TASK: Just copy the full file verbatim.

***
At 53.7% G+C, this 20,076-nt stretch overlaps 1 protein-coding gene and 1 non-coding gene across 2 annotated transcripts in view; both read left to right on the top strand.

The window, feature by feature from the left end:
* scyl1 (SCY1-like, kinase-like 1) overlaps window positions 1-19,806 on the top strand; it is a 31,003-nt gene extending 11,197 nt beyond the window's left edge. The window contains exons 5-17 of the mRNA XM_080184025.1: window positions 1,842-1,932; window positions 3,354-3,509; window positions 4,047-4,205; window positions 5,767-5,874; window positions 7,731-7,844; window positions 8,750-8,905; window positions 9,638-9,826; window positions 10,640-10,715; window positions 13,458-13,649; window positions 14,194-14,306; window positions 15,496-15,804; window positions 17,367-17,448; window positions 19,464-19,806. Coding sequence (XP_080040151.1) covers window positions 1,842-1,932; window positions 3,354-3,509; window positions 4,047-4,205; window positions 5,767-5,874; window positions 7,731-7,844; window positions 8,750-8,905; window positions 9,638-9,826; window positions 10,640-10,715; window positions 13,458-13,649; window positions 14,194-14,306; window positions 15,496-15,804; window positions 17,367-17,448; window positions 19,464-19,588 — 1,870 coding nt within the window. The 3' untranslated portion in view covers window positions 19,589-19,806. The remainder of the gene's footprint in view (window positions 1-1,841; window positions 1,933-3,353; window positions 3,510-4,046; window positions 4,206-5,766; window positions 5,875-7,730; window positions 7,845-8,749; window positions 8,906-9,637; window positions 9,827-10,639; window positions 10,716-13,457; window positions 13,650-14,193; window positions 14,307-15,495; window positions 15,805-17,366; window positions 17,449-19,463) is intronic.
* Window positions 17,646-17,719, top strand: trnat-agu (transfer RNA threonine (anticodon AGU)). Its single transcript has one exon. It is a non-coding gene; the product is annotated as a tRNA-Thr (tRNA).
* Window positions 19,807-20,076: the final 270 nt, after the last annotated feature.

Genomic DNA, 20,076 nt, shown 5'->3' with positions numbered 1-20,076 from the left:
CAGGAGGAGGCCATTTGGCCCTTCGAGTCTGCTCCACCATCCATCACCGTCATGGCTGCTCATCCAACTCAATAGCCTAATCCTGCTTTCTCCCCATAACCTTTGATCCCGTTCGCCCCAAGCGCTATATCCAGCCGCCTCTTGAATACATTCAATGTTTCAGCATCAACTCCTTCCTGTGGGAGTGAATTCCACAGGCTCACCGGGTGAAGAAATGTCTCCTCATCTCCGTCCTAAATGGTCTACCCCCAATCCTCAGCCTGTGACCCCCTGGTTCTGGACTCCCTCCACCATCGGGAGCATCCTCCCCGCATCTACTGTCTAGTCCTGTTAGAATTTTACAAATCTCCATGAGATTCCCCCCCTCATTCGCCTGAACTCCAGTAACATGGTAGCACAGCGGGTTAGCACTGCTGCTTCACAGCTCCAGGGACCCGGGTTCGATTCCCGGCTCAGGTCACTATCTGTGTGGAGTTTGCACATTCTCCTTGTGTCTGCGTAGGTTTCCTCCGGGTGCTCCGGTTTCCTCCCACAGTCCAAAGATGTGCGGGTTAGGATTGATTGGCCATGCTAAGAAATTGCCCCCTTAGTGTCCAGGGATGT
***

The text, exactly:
At 53.7% G+C, this 20,076-nt stretch overlaps 1 protein-coding gene and 1 non-coding gene across 2 annotated transcripts in view; both read left to right on the top strand.

The window, feature by feature from the left end:
* scyl1 (SCY1-like, kinase-like 1) overlaps window positions 1-19,806 on the top strand; it is a 31,003-nt gene extending 11,197 nt beyond the window's left edge. The window contains exons 5-17 of the mRNA XM_080184025.1: window positions 1,842-1,932; window positions 3,354-3,509; window positions 4,047-4,205; window positions 5,767-5,874; window positions 7,731-7,844; window positions 8,750-8,905; window positions 9,638-9,826; window positions 10,640-10,715; window positions 13,458-13,649; window positions 14,194-14,306; window positions 15,496-15,804; window positions 17,367-17,448; window positions 19,464-19,806. Coding sequence (XP_080040151.1) covers window positions 1,842-1,932; window positions 3,354-3,509; window positions 4,047-4,205; window positions 5,767-5,874; window positions 7,731-7,844; window positions 8,750-8,905; window positions 9,638-9,826; window positions 10,640-10,715; window positions 13,458-13,649; window positions 14,194-14,306; window positions 15,496-15,804; window positions 17,367-17,448; window positions 19,464-19,588 — 1,870 coding nt within the window. The 3' untranslated portion in view covers window positions 19,589-19,806. The remainder of the gene's footprint in view (window positions 1-1,841; window positions 1,933-3,353; window positions 3,510-4,046; window positions 4,206-5,766; window positions 5,875-7,730; window positions 7,845-8,749; window positions 8,906-9,637; window positions 9,827-10,639; window positions 10,716-13,457; window positions 13,650-14,193; window positions 14,307-15,495; window positions 15,805-17,366; window positions 17,449-19,463) is intronic.
* Window positions 17,646-17,719, top strand: trnat-agu (transfer RNA threonine (anticodon AGU)). Its single transcript has one exon. It is a non-coding gene; the product is annotated as a tRNA-Thr (tRNA).
* Window positions 19,807-20,076: the final 270 nt, after the last annotated feature.

Genomic DNA, 20,076 nt, shown 5'->3' with positions numbered 1-20,076 from the left:
CAGGAGGAGGCCATTTGGCCCTTCGAGTCTGCTCCACCATCCATCACCGTCATGGCTGCTCATCCAACTCAATAGCCTAATCCTGCTTTCTCCCCATAACCTTTGATCCCGTTCGCCCCAAGCGCTATATCCAGCCGCCTCTTGAATACATTCAATGTTTCAGCATCAACTCCTTCCTGTGGGAGTGAATTCCACAGGCTCACCGGGTGAAGAAATGTCTCCTCATCTCCGTCCTAAATGGTCTACCCCCAATCCTCAGCCTGTGACCCCCTGGTTCTGGACTCCCTCCACCATCGGGAGCATCCTCCCCGCATCTACTGTCTAGTCCTGTTAGAATTTTACAAATCTCCATGAGATTCCCCCCCTCATTCGCCTGAACTCCAGTAACATGGTAGCACAGCGGGTTAGCACTGCTGCTTCACAGCTCCAGGGACCCGGGTTCGATTCCCGGCTCAGGTCACTATCTGTGTGGAGTTTGCACATTCTCCTTGTGTCTGCGTAGGTTTCCTCCGGGTGCTCCGGTTTCCTCCCACAGTCCAAAGATGTGCGGGTTAGGATTGATTGGCCATGCTAAGAAATTGCCCCCTTAGTGTCCAGGGATGT